Captain Hughes was writing about open naval warfare, but the same logic applies in peacetime strategic competition. Muscular nautical diplomacy depends on the ability to stage superior combat power at points of impact, reminding everyone that you possess a latent military option should peaceful diplomacy fail to resolve a situation. Grafting the intelligence cycle onto Hughes’s scouting and command-and-control functions adds detail and texture—showing how the Quad partners could swing the big stick of naval and military force to deter or coerce in Indo-Pacific waters and skies, and to hearten Indo-Pacific nations that aren’t part of the Quad to stand up for their own rights. And, of course, the logic of maritime domain awareness maps to wartime operations. It is the foundation of everything maritime services do throughout the continuum from peace to war.

But pooling resources and effort will take work. The chief challenge to Quad information operations at sea is interoperability, meaning the ability of unlike armed forces and intelligence services to work together in harmony. Hardware will doubtless capture most of the attention among decisionmakers in Tokyo, Canberra, Delhi, and Washington. And there’s no gainsaying the importance of compatible sensor and command-and-control technologies. The United States, Japan, and Australia are allies of long-standing, accustomed to working together and working around any equipment dissimilarities. Working with India could prove more troublesome, if only because the Indian intelligence, military, and law-enforcement services have a habit of procuring hardware from disparate domestic and foreign suppliers. Interoperability is taxing even within the Indian national-security apparatus, to say nothing of collaborating with foreign services. Overcoming such disparities will pay dividends, but the Quad is sure to encounter problems along the way.

Combined efforts at maritime domain awareness also demand that the partners coordinate their institutional practices in the common interest. So there’s a human dimension to the initiative alongside the obvious technical dimension. Not only are the Quad partners different societies, with different heritage and cultural traits; their intelligence and military services have their own distinct bureaucratic cultures and worldviews. That adds another layer of complexity. Aligning unlike entities toward the common goal of maritime domain awareness and, ultimately, a common policy and strategy toward aggression will cause headaches for those engaged in the initiative. In short, there’s more to maritime domain awareness than widgets. It’s about building the daily habit of working together. That’s the best palliative for bureaucratic headaches.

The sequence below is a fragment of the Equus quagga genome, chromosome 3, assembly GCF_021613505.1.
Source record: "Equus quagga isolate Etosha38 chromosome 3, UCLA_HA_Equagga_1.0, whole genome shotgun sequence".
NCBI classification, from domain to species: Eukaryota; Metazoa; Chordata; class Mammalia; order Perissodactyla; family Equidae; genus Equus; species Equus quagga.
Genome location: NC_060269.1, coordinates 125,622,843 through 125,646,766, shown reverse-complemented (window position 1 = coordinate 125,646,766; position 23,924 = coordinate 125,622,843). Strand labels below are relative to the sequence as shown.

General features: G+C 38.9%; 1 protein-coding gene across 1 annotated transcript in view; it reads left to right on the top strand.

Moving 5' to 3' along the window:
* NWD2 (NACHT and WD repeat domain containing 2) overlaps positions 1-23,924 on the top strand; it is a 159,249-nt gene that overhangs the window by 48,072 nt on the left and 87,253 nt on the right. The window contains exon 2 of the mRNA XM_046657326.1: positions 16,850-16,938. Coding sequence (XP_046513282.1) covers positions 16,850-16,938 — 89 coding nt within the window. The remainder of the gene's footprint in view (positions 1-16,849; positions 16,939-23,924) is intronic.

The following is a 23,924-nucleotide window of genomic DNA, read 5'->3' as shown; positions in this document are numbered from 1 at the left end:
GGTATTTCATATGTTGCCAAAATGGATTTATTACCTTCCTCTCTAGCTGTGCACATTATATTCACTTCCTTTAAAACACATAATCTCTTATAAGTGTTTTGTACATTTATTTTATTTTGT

But such are the intricacies of marine diplomacy. Let’s get on with it.

A 1945 Contributing Editor, Dr. James Holmes holds the J. C. Wylie Chair of Maritime Strategy at the Naval War College and served on the faculty of the University of Georgia School of Public and International Affairs. A former U.S. Navy surface warfare officer, he was the last gunnery officer in history to fire a battleship’s big guns in anger, during the first Gulf War in 1991. He earned the Naval War College Foundation Award in 1994, signifying the top graduate in his class. His books include Red Star over the Pacific, an Atlantic Monthly Best Book of 2010 and a fixture on the Navy Professional Reading List. General James Mattis deems him “troublesome.” The views voiced here are his alone. Holmes also blogs at the Naval Diplomat

Written By

James Holmes holds the J. C. Wylie Chair of Maritime Strategy at the Naval War College and served on the faculty of the University of Georgia School of Public and International Affairs. A former U.S. Navy surface-warfare officer, he was the last gunnery officer in history to fire a battleship’s big guns in anger, during the first Gulf War in 1991. He earned the Naval War College Foundation Award in 1994, signifying the top graduate in his class. His books include Red Star over the Pacific, an Atlantic Monthly Best Book of 2010 and a fixture on the Navy Professional Reading List. General James Mattis deems him “troublesome.”

8 Comments

8 Comments

  1. Error404

    May 28, 2022 at 4:13 pm

    QUAD same as Tripartite pact. No difference. Aim is to kickstart ruinous war.But this time against a nuclear power. Shows humans never learn.

    Xi jinping has been conducting himself as though he’s USA president of china, following exactly in the footsteps of US presidents with his actions or policies and imitating their globalist dreams.